The defendant was tried for armed robbery, conspiracy to commit armed robbery, and possession of a firearm by a person previously convicted of a felony. The trial was not over by Friday, and the trial judge called a weekend recess. The trial resumed on the following Monday, the jury convicted the defendant of all charges, and the trial judge sentenced the defendant. (1) The defendant argued that the trial judge failed to extend the session of court in which the trial began, violating the rule against judgments entered out of session. The Court of Appeals rejected this argument in reliance on G.S. 15-167, which allows a trial judge to extend a session if a felony trial is in progress on the last Friday of the session. The Court held that such an extension is valid when the trial judge announces a weekend recess without objection by the parties, as here. Although the trial judge was asked and declined to make written findings to support the extension, her decision not to make findings did not constitute a refusal to extend the session. (2) In response to written questions asked by the jury during deliberations, the trial judge sought clarification by writing out a short message and having the bailiff go to the jury room and read the message. The judge directed the bailiff not to communicate any other information, respond to questions by the jury, or remain for any discussion by the jury. The defendant argued that this procedure violated the requirements of G.S. 15A-1234 and G.S. 15A-1236, which require that responses to jury questions and additional instructions be in open court and which prohibit speaking to the jury. The Court held that assuming the trial judge committed statutory error, the defendant failed to show prejudice. The Court found that the trial judge’s message was clear and unambiguous, did not relate to guilt or innocence, and did not amount to an instruction to the jury. Absent evidence to the contrary, the Court stated that it would presume that both the bailiff and jurors understood and followed the judge’s directive to the bailiff to deliver the message and not to be present for or engage in any colloquy with the jury.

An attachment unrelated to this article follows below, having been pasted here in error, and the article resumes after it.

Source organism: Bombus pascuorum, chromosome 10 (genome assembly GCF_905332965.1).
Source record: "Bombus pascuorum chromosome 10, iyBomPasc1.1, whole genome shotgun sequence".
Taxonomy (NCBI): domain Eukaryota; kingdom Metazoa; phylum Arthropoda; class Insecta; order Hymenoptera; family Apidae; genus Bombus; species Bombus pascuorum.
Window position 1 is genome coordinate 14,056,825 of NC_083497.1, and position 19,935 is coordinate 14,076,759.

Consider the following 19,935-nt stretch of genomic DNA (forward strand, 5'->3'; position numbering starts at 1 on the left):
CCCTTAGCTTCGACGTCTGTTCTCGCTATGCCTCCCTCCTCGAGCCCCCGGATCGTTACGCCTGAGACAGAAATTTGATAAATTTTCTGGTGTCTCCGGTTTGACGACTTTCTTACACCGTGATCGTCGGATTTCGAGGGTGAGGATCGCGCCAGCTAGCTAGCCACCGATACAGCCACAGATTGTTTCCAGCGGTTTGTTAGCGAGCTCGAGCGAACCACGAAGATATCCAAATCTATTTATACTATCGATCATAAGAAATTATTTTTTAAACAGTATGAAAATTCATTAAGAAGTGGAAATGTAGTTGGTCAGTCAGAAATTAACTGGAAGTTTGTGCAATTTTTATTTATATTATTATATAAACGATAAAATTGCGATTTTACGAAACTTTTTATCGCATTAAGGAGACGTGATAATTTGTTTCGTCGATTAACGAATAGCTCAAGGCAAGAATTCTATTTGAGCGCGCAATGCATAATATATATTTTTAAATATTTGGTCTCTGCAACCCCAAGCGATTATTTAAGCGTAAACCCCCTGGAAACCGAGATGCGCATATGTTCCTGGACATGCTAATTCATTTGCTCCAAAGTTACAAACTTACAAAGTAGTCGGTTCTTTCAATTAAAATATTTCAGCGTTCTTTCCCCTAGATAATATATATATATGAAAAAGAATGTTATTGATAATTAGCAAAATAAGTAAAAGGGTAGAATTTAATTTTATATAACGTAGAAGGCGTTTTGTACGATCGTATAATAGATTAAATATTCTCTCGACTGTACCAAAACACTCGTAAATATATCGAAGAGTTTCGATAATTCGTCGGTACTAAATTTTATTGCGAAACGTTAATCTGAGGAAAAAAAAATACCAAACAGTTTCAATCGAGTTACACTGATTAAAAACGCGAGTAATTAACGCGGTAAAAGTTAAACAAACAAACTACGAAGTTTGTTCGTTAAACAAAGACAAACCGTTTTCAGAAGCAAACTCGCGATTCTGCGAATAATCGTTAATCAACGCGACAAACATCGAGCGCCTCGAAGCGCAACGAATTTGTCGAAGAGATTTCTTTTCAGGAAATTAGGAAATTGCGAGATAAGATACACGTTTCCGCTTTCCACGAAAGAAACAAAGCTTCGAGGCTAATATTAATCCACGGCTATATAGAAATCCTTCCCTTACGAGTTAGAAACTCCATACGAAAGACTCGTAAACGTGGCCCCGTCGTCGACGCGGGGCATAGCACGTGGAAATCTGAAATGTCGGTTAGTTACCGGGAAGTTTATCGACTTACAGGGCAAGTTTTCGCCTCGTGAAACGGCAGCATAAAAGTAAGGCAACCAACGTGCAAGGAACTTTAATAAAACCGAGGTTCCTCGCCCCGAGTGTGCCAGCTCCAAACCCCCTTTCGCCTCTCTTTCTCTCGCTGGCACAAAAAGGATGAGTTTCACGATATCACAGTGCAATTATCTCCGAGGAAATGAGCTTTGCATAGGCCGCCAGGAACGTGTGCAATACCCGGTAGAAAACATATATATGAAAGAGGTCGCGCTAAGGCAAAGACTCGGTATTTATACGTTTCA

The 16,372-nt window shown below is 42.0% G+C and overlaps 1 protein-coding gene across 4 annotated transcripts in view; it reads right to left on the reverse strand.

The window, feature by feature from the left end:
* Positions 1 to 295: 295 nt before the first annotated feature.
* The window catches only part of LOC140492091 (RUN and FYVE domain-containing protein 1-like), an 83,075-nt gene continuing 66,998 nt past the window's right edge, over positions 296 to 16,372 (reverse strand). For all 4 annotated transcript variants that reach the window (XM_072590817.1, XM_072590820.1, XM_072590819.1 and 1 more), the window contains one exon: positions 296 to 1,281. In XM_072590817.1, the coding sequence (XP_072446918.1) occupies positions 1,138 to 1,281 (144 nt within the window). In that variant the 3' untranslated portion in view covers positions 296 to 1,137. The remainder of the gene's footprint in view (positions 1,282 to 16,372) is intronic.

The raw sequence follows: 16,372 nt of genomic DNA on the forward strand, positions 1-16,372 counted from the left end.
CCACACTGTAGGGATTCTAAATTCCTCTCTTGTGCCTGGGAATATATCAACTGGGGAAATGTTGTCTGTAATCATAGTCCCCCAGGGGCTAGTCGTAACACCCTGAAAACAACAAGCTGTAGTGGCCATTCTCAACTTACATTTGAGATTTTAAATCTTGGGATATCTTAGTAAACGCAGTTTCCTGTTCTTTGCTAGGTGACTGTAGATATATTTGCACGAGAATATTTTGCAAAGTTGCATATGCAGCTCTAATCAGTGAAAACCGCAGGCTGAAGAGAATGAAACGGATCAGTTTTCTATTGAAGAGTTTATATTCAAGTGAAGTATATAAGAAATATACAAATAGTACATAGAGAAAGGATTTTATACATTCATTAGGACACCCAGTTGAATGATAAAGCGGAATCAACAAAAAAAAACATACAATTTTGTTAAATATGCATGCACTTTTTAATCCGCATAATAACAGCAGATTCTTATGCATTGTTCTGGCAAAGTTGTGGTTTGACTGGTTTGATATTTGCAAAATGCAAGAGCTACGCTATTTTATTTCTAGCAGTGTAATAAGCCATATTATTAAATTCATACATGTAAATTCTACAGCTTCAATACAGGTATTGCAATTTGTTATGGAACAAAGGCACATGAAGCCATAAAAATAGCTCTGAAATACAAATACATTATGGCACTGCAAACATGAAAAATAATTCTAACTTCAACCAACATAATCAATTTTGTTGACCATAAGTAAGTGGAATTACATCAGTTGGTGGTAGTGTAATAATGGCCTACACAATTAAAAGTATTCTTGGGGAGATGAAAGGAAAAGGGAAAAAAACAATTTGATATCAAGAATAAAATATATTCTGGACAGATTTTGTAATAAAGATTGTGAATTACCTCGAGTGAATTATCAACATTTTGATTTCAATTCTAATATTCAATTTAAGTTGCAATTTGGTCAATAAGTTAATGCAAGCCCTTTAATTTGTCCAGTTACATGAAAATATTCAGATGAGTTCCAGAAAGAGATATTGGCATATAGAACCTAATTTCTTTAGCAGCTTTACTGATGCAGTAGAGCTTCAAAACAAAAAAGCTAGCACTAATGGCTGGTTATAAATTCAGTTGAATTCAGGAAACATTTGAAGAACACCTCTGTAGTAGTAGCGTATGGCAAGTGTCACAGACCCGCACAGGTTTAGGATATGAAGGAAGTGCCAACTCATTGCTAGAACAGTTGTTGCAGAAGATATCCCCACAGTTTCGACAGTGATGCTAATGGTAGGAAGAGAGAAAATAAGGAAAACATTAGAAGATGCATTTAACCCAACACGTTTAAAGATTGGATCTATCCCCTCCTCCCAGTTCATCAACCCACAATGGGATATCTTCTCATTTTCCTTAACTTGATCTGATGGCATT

In this felony murder case, the trial court acted within its discretion by declining to answer a question from the deliberating jury. Robbery was the underlying felony for the felony murder charge. During deliberations, the jury sent a note with the following question: “Can this defendant be found guilty of the robbery charge and then found not guilty of the murder charge?” After hearing from the parties, the trial court declined to answer the question yes or no, instead telling the jury to read the written jury instructions that it had previously provided. The court noted that whether to give additional instructions to the jury is within the trial court’s discretion. Here, it was undisputed that the trial court correctly instructed the jury on all offenses and heard from the parties when the question was raised.